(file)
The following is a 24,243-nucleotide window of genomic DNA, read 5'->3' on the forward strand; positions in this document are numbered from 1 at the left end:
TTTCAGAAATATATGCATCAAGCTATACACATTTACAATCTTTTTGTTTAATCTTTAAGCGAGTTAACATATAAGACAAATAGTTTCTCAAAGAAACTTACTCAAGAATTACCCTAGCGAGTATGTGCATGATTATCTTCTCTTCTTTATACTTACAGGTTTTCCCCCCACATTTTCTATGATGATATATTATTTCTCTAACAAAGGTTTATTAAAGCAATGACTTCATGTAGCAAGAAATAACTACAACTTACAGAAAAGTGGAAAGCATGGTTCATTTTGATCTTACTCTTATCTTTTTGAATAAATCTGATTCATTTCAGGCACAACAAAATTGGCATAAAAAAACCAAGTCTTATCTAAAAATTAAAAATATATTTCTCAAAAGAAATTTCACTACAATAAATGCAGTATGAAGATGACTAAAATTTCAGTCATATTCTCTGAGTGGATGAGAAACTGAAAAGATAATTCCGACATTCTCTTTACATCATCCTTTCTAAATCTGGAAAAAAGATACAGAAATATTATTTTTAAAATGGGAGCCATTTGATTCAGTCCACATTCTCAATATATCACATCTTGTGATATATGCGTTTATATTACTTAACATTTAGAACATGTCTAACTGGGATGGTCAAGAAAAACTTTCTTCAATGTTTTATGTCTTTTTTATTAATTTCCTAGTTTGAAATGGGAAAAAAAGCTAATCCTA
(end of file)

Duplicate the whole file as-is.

The following is a 24,243-nucleotide window of genomic DNA, read 5'->3' on the forward strand; positions in this document are numbered from 1 at the left end:
TTTCAGAAATATATGCATCAAGCTATACACATTTACAATCTTTTTGTTTAATCTTTAAGCGAGTTAACATATAAGACAAATAGTTTCTCAAAGAAACTTACTCAAGAATTACCCTAGCGAGTATGTGCATGATTATCTTCTCTTCTTTATACTTACAGGTTTTCCCCCCACATTTTCTATGATGATATATTATTTCTCTAACAAAGGTTTATTAAAGCAATGACTTCATGTAGCAAGAAATAACTACAACTTACAGAAAAGTGGAAAGCATGGTTCATTTTGATCTTACTCTTATCTTTTTGAATAAATCTGATTCATTTCAGGCACAACAAAATTGGCATAAAAAAACCAAGTCTTATCTAAAAATTAAAAATATATTTCTCAAAAGAAATTTCACTACAATAAATGCAGTATGAAGATGACTAAAATTTCAGTCATATTCTCTGAGTGGATGAGAAACTGAAAAGATAATTCCGACATTCTCTTTACATCATCCTTTCTAAATCTGGAAAAAAGATACAGAAATATTATTTTTAAAATGGGAGCCATTTGATTCAGTCCACATTCTCAATATATCACATCTTGTGATATATGCGTTTATATTACTTAACATTTAGAACATGTCTAACTGGGATGGTCAAGAAAAACTTTCTTCAATGTTTTATGTCTTTTTTATTAATTTCCTAGTTTGAAATGGGAAAAAAAGCTAATCCTA